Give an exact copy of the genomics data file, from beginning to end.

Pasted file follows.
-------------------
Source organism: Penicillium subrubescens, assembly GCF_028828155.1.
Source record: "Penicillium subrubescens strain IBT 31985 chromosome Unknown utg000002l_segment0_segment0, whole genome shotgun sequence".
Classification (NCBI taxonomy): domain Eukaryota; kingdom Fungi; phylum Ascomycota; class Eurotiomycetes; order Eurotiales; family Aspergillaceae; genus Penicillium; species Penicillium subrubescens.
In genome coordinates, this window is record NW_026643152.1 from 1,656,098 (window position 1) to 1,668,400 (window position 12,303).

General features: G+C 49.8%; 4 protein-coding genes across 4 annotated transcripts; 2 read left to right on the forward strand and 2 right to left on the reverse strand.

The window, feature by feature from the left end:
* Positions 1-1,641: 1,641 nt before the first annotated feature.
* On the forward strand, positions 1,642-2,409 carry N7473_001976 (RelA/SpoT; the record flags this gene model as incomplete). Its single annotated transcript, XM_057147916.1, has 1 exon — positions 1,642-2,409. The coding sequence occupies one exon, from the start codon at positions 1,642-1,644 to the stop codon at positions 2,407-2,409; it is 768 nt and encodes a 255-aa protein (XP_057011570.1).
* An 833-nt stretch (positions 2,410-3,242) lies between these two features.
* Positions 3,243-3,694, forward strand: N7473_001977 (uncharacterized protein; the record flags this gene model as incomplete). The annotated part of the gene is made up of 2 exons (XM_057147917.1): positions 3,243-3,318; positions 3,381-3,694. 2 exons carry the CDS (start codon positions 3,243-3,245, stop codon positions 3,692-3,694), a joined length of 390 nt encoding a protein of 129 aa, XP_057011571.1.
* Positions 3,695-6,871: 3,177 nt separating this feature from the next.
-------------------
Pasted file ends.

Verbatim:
Source organism: Penicillium subrubescens, assembly GCF_028828155.1.
Source record: "Penicillium subrubescens strain IBT 31985 chromosome Unknown utg000002l_segment0_segment0, whole genome shotgun sequence".
Classification (NCBI taxonomy): domain Eukaryota; kingdom Fungi; phylum Ascomycota; class Eurotiomycetes; order Eurotiales; family Aspergillaceae; genus Penicillium; species Penicillium subrubescens.
In genome coordinates, this window is record NW_026643152.1 from 1,656,098 (window position 1) to 1,668,400 (window position 12,303).

General features: G+C 49.8%; 4 protein-coding genes across 4 annotated transcripts; 2 read left to right on the forward strand and 2 right to left on the reverse strand.

The window, feature by feature from the left end:
* Positions 1-1,641: 1,641 nt before the first annotated feature.
* On the forward strand, positions 1,642-2,409 carry N7473_001976 (RelA/SpoT; the record flags this gene model as incomplete). Its single annotated transcript, XM_057147916.1, has 1 exon — positions 1,642-2,409. The coding sequence occupies one exon, from the start codon at positions 1,642-1,644 to the stop codon at positions 2,407-2,409; it is 768 nt and encodes a 255-aa protein (XP_057011570.1).
* An 833-nt stretch (positions 2,410-3,242) lies between these two features.
* Positions 3,243-3,694, forward strand: N7473_001977 (uncharacterized protein; the record flags this gene model as incomplete). The annotated part of the gene is made up of 2 exons (XM_057147917.1): positions 3,243-3,318; positions 3,381-3,694. 2 exons carry the CDS (start codon positions 3,243-3,245, stop codon positions 3,692-3,694), a joined length of 390 nt encoding a protein of 129 aa, XP_057011571.1.
* Positions 3,695-6,871: 3,177 nt separating this feature from the next.